How One State Ended its 'Rigged' Superdelegate System Once and For All

Frustrated by what they describe as a “rigged” electoral system in the face of Bernie Sanders’ overwhelming majority win, Democrats in Maine on Saturday voted to adopt a rule change that will essentially eliminate the power of superdelegates to pick a candidate of their choosing.

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Though Sanders won 64 percent of the Maine vote, he has only received one of the state’s five superdelegates. Three have endorsed Hillary Clinton, who only secured 35 percent of the popular vote, while one remains undeclared.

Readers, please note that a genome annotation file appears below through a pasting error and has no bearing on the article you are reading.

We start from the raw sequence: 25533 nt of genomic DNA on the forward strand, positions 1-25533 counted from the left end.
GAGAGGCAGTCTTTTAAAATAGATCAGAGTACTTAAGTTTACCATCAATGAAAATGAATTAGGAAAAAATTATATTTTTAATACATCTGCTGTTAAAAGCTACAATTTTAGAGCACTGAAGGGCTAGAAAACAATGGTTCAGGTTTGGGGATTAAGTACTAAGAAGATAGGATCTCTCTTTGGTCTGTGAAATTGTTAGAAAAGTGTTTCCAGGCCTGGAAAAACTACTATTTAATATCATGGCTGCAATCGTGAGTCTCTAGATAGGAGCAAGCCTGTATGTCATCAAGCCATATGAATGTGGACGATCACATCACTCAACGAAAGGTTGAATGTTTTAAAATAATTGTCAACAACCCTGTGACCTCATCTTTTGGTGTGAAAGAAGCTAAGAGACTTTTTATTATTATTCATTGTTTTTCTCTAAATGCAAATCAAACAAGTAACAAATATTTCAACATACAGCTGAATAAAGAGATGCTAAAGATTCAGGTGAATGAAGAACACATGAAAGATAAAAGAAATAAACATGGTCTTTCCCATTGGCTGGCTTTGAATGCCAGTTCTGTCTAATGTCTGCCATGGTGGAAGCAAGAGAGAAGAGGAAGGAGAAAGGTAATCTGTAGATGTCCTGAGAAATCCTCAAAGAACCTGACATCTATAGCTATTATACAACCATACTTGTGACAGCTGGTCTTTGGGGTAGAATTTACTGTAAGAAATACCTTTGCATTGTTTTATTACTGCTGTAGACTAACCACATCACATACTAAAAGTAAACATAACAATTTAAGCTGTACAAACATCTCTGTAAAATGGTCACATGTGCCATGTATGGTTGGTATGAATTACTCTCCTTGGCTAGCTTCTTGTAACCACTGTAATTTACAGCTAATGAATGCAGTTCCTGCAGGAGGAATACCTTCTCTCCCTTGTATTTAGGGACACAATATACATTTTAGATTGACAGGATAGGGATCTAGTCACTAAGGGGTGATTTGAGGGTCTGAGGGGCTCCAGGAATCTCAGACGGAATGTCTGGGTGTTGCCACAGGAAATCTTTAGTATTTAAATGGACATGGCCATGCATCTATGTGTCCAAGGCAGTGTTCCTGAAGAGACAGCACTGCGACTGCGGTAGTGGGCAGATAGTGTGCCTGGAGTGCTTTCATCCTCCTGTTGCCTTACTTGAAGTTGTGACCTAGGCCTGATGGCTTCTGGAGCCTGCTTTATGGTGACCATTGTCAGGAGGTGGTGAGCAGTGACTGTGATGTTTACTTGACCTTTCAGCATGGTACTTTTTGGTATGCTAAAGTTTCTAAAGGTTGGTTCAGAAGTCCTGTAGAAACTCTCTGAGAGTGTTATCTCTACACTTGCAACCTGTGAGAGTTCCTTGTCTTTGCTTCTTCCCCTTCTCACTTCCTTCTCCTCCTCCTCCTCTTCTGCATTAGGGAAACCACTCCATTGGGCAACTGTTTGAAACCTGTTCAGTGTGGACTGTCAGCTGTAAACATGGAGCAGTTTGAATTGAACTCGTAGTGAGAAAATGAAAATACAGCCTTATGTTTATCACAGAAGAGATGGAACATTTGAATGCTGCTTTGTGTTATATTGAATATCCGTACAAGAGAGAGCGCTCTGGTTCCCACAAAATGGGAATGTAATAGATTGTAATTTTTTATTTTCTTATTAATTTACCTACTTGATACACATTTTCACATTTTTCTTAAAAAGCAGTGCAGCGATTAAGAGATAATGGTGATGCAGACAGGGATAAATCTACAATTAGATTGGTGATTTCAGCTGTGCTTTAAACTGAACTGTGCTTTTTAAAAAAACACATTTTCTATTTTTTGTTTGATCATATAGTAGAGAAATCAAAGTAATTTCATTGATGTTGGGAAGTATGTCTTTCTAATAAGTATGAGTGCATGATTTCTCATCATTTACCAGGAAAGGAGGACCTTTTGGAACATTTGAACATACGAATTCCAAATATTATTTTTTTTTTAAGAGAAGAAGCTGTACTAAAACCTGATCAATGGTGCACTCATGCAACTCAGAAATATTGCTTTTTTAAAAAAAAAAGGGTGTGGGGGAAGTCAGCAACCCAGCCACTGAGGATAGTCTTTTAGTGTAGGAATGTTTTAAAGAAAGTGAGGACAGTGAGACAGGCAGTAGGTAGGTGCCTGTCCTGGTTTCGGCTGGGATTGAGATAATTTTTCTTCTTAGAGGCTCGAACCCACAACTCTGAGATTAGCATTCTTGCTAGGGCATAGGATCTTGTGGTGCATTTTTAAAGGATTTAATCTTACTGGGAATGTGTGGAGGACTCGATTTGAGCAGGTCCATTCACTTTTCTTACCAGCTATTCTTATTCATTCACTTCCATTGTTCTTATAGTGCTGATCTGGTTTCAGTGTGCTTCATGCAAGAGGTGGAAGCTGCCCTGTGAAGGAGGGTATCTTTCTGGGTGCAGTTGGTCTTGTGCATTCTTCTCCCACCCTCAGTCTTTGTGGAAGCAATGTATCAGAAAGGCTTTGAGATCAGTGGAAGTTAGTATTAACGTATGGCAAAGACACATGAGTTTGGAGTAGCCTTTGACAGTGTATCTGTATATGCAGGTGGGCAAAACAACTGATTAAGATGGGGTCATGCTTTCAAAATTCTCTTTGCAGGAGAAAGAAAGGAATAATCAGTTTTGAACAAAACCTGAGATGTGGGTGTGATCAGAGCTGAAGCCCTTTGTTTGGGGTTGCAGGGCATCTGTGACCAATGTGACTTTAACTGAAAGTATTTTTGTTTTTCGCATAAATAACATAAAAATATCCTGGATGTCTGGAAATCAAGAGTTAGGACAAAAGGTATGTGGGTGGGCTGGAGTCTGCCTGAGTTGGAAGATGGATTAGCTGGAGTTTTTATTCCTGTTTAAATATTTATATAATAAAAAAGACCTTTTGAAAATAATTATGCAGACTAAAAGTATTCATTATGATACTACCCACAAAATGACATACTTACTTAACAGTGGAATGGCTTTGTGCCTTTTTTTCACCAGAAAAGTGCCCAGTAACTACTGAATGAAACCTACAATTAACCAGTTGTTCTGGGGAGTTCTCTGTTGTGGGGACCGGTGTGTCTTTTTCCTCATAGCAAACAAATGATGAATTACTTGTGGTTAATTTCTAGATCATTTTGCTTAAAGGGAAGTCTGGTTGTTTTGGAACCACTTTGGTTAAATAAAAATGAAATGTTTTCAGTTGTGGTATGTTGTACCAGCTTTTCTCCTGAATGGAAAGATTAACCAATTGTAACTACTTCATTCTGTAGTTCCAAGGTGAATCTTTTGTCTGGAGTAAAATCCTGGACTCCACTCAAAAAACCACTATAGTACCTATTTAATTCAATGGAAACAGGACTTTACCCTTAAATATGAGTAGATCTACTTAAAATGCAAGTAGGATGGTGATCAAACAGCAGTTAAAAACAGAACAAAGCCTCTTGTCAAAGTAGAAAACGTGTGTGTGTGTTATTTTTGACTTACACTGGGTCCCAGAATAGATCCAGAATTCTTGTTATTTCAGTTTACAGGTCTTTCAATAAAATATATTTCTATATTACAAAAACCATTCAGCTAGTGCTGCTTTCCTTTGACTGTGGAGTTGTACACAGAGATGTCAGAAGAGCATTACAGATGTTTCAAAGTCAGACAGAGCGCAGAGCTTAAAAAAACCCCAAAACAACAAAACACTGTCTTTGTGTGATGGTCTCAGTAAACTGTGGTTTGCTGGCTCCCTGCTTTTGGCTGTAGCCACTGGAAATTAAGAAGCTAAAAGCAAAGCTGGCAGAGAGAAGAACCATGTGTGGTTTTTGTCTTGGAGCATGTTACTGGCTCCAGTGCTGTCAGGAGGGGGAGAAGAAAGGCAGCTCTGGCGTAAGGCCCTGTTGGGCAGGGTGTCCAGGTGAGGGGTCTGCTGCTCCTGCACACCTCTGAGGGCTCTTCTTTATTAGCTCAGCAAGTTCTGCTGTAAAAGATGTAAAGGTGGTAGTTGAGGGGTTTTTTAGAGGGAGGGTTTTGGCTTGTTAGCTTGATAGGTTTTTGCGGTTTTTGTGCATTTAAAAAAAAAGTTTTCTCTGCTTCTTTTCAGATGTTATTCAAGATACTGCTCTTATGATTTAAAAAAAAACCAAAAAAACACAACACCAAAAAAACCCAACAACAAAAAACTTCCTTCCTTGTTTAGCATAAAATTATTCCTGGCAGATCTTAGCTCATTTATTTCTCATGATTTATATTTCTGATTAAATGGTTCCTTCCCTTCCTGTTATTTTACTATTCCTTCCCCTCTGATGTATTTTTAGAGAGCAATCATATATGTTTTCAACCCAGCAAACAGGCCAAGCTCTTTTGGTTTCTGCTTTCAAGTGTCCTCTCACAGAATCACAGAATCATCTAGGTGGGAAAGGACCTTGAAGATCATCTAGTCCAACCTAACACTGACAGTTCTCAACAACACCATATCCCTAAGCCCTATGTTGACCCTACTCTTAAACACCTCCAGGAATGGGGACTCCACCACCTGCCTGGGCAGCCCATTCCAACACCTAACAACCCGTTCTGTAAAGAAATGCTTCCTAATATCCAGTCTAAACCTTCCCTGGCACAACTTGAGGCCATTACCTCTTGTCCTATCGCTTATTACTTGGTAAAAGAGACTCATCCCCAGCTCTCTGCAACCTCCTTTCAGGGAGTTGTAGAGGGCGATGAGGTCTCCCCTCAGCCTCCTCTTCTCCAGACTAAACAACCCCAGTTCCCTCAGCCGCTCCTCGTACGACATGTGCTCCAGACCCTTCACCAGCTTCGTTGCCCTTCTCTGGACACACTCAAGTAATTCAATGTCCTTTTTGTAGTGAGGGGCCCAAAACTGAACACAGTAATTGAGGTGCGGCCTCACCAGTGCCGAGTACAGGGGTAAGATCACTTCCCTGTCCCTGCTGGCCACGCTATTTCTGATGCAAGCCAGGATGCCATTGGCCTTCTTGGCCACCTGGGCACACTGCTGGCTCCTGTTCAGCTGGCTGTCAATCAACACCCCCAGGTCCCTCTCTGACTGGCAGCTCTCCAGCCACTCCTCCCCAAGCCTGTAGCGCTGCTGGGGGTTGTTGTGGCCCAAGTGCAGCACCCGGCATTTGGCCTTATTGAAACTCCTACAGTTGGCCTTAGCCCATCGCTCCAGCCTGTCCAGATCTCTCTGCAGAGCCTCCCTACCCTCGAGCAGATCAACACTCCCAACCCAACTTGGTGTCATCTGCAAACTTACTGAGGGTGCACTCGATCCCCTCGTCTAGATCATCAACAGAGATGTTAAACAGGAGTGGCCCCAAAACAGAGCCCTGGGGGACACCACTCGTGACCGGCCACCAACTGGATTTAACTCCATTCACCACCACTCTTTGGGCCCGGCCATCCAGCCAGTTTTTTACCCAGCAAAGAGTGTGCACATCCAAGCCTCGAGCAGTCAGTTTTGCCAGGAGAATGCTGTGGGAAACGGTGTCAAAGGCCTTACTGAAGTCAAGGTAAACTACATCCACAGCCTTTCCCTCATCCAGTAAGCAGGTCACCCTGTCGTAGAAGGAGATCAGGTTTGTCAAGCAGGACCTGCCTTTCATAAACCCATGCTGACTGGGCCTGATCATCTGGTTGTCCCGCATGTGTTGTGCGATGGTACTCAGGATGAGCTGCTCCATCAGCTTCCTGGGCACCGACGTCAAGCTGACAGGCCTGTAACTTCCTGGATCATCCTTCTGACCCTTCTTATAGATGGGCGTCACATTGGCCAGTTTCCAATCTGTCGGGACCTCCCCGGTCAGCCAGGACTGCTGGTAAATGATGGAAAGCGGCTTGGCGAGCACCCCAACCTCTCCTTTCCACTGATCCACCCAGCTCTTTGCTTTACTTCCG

The amendment to the state convention includes language that strongly encourages superdelegates to vote in proportion to caucus results, which reports say could prompt a “fight” on the Democratic convention floor in July.

As of 2020, however, the legislation “has teeth,” AP reports, as the party chair will then be required to “account for superdelegates’ preferences to ensure the overall delegate makeup matches the outcome of the caucus or primary.”

“We have a system of government where you have one person, one vote, by and large,” state Rep. Diane Russell, who introduced the measure, told the Bangor Daily News ahead of the vote. “The primary system is not when that happens. And I think that we need to start moving toward a system that’s more fair, that’s more democratic and more reflective of the popular vote.”

On Saturday, Russell shared images of the “wicked long line” to debate the rule. Democrat Brigham McNaughton of Freeport “received a rowdy ovation when he described a ‘rigged system’ in which five superdelegates defy the will of rank-and-file Democrats in Maine,” according to AP.